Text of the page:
Degeneration has been called animal pauperism. Pauperism in all its forms, whether due to idleness, pampering,  or misery, is human degeneration. It has been shown that  a large part of the criminality and pauperism among men  is hereditary, due to the survival of the tendency toward  living at the expense of others. The tendency to live without self-activity passes from generation to generation.  Beggary is more profitable than unskilled and inefficient  labor, and our ways of careless charity tend to propagate  the beggar. That form of charity which does not render  its recipient self-helpful is an incentive toward degeneration. Withdrawal from the competition of life, withdrawal  from self-helpful activity, aided by the voluntary or involuntary assistance of others these factors bring about degeneration. The same results follow in all ages and with all races, with the lower animals as with men.

One can only wonder what the authors would  think about contemporary society in light of such phenomena as the “withdrawal from the competition of life” and “charity which does not render  its recipient self-helpful.”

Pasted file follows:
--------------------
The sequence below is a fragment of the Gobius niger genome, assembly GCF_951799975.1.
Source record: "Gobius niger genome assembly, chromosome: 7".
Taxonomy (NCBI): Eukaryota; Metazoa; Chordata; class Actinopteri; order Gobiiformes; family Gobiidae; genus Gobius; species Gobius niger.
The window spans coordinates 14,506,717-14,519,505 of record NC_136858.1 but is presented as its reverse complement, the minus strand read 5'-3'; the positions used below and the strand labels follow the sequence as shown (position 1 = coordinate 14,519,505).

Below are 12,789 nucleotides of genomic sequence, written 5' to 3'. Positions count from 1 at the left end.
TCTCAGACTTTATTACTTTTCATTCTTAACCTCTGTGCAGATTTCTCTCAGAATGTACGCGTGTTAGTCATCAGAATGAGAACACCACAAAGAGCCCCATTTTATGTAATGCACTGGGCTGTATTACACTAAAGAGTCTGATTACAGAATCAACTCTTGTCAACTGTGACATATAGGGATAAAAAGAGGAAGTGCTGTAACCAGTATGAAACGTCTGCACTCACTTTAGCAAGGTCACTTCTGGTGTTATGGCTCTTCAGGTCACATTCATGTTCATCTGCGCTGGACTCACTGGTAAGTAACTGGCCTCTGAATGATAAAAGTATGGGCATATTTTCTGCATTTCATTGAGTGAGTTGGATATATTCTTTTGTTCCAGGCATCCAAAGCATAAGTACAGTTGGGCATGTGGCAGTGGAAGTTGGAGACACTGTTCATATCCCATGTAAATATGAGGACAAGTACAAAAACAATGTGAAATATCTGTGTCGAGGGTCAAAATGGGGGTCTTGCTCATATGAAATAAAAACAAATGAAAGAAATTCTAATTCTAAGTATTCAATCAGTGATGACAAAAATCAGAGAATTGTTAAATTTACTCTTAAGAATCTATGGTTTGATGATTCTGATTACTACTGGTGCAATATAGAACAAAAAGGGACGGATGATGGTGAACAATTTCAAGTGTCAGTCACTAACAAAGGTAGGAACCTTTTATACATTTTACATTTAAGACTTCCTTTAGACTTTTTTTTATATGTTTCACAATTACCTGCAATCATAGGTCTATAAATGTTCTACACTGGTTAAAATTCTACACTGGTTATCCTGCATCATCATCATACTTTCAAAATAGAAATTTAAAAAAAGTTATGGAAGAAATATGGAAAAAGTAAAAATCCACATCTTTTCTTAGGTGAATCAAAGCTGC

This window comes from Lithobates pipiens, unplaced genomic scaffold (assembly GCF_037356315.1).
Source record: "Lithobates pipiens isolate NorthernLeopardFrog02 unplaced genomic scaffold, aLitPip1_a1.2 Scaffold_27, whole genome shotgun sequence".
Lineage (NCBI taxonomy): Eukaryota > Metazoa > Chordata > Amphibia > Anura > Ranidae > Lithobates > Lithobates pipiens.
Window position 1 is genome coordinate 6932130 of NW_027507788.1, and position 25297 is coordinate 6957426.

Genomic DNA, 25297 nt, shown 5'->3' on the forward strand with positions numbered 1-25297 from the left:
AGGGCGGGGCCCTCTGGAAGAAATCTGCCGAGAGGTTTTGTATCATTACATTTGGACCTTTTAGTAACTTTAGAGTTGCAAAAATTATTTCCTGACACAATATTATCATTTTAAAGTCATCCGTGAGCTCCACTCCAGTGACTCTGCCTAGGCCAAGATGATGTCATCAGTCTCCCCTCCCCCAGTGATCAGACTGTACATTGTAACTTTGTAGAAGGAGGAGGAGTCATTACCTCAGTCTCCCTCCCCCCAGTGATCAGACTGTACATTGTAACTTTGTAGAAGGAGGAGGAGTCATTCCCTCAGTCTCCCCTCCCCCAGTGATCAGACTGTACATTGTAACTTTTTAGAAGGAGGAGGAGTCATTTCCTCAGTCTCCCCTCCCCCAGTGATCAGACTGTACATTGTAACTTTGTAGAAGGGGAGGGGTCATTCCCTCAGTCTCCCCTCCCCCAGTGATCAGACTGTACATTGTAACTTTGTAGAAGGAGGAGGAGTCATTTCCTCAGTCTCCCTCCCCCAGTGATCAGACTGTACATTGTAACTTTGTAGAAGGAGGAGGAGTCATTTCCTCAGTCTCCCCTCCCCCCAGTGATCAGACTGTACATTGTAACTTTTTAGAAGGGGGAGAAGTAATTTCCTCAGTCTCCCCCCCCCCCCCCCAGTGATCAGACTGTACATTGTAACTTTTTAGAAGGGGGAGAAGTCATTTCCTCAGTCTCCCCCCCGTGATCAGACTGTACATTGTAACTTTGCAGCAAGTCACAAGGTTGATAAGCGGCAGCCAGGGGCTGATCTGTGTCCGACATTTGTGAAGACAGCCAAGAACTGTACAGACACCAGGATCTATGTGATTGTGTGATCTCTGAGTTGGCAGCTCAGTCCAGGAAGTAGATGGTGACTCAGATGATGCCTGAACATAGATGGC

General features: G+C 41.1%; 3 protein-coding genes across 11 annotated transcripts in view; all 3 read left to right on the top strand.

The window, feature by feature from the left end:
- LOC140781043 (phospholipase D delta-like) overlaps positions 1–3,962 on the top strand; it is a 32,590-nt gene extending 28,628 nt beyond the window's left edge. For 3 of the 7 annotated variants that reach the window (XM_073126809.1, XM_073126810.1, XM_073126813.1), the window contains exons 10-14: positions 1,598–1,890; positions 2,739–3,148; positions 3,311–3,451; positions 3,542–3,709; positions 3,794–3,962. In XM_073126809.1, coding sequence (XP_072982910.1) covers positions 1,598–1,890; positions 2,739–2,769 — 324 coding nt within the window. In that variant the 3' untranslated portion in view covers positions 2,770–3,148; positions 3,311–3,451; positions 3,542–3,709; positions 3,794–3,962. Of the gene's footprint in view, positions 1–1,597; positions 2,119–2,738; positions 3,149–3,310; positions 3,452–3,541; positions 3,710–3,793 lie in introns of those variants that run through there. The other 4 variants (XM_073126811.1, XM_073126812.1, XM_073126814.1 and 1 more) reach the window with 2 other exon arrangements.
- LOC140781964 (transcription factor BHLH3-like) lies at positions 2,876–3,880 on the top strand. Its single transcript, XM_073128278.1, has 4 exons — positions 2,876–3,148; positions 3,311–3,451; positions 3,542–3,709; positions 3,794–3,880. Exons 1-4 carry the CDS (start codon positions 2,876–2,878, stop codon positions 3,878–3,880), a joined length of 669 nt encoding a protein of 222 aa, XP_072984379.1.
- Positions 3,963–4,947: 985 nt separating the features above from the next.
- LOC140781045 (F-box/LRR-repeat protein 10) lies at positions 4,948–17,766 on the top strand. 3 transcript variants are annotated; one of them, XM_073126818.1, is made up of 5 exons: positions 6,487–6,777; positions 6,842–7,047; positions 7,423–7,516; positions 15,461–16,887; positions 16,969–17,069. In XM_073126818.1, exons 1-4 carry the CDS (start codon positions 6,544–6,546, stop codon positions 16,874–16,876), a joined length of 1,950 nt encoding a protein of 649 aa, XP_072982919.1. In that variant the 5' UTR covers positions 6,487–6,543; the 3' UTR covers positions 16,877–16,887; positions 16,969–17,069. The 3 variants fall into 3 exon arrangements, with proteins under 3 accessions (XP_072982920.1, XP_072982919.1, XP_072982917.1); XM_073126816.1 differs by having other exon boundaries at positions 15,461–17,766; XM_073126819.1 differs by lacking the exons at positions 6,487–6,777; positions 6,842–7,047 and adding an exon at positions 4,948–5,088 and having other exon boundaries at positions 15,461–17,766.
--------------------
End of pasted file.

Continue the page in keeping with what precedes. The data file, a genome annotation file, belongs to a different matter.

Liberal creationism, the unity of nature, and ideology

In his book Feminism and Freedom the philosopher Michael Levin writes:

One usually thinks of creationism as a doctrine for religious fundamentalists, but from a methodological point of view, belief in the special creation of the human species is entailed by any refusal to apply evolutionary theory to man. It is irrelevant whether this refusal is sustained by a literalistic reading of scripture or committment to a secular ideology. Indeed, a case can be made that religious critics of Darwin display a stronger sense of the unity of nature than do scientific critics of innateness in man. This is most especially true of scientists like Richard Lewontin and Steven Jay Gould, who take a wholly naturalistic stance toward all living creatures apart from man (and are prepared to use the theory of evolution polemically in ideological debate), yet reject all but the most trivial comparisons of other living creatures to man. (p. 66-67)